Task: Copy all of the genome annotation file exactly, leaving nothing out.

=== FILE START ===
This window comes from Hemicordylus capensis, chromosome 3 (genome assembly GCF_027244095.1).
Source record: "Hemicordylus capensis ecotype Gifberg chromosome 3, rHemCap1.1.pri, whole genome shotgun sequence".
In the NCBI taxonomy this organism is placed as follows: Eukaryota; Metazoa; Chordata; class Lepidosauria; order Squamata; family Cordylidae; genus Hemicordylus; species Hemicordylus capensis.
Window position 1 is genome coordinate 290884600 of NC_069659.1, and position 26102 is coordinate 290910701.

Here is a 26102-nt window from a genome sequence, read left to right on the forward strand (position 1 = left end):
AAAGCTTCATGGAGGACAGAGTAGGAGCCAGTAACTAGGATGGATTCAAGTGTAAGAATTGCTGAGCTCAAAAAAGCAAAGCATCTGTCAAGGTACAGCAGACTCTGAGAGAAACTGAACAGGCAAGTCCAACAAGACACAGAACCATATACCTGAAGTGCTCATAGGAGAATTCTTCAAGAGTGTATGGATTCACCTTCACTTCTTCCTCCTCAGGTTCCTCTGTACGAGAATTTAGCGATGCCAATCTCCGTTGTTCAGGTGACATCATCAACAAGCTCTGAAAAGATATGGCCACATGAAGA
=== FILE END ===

This window comes from Hemicordylus capensis, chromosome 3 (genome assembly GCF_027244095.1).
Source record: "Hemicordylus capensis ecotype Gifberg chromosome 3, rHemCap1.1.pri, whole genome shotgun sequence".
In the NCBI taxonomy this organism is placed as follows: Eukaryota; Metazoa; Chordata; class Lepidosauria; order Squamata; family Cordylidae; genus Hemicordylus; species Hemicordylus capensis.
Window position 1 is genome coordinate 290884600 of NC_069659.1, and position 26102 is coordinate 290910701.

Here is a 26102-nt window from a genome sequence, read left to right on the forward strand (position 1 = left end):
AAAGCTTCATGGAGGACAGAGTAGGAGCCAGTAACTAGGATGGATTCAAGTGTAAGAATTGCTGAGCTCAAAAAAGCAAAGCATCTGTCAAGGTACAGCAGACTCTGAGAGAAACTGAACAGGCAAGTCCAACAAGACACAGAACCATATACCTGAAGTGCTCATAGGAGAATTCTTCAAGAGTGTATGGATTCACCTTCACTTCTTCCTCCTCAGGTTCCTCTGTACGAGAATTTAGCGATGCCAATCTCCGTTGTTCAGGTGACATCATCAACAAGCTCTGAAAAGATATGGCCACATGAAGA